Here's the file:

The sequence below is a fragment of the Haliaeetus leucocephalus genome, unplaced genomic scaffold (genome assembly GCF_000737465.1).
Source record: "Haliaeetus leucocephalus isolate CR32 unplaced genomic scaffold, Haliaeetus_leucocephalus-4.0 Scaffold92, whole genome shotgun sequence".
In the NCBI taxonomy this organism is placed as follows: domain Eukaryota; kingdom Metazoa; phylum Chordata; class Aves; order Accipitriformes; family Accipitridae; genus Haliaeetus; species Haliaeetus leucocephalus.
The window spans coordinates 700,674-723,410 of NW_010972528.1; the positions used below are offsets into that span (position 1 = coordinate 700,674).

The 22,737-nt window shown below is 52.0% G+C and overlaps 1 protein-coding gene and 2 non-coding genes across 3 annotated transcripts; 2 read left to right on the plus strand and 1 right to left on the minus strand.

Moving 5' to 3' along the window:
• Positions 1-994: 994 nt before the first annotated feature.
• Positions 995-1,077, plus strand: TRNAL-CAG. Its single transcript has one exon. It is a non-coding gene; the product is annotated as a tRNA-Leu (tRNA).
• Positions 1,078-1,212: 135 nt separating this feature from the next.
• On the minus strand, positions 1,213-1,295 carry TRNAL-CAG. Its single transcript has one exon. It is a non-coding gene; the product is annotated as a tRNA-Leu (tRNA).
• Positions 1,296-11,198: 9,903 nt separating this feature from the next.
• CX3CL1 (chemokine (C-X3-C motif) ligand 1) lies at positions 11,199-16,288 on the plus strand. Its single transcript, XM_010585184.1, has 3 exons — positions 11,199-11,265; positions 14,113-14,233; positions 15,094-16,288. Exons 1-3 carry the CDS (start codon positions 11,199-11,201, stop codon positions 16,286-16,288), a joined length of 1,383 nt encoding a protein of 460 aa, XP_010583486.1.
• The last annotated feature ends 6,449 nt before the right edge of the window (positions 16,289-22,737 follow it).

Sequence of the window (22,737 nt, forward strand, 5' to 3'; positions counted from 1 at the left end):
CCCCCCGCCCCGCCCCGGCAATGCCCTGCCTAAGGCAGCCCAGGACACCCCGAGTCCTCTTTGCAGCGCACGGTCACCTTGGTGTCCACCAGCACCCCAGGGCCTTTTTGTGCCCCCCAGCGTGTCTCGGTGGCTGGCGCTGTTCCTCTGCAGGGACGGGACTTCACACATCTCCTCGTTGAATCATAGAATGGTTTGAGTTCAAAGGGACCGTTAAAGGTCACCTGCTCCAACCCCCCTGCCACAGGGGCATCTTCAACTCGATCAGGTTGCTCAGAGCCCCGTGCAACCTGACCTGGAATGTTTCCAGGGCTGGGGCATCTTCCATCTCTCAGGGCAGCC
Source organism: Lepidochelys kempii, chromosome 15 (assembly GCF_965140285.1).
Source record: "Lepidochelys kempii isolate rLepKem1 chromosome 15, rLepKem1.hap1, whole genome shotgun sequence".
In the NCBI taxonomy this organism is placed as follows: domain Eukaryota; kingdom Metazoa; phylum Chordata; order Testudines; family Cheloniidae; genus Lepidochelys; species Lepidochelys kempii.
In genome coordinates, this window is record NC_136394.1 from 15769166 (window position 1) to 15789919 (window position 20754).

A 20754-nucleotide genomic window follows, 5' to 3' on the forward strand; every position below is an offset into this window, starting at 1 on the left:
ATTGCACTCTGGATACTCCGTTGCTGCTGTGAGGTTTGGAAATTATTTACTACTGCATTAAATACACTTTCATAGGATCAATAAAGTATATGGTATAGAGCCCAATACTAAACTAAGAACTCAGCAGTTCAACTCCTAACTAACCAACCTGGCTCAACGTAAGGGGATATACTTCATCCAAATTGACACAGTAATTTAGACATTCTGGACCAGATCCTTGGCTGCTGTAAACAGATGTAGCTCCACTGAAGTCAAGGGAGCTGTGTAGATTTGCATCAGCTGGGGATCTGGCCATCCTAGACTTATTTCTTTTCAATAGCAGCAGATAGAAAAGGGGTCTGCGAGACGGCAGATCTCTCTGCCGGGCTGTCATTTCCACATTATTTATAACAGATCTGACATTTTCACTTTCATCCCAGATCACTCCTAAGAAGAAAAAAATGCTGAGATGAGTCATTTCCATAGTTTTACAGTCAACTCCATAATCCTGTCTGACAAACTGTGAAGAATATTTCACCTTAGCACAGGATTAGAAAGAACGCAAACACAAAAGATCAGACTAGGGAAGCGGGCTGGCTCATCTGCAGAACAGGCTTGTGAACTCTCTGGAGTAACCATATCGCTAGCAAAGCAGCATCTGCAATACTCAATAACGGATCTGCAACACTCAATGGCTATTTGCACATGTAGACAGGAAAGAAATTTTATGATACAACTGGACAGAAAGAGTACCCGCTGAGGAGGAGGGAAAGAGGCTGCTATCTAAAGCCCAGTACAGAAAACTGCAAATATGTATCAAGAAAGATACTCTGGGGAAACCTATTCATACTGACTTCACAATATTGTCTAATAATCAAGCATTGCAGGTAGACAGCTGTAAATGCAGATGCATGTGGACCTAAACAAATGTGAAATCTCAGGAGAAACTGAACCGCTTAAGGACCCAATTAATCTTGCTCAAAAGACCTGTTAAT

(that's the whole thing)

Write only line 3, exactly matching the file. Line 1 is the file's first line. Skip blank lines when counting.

In the NCBI taxonomy this organism is placed as follows: domain Eukaryota; kingdom Metazoa; phylum Chordata; class Aves; order Accipitriformes; family Accipitridae; genus Haliaeetus; species Haliaeetus leucocephalus.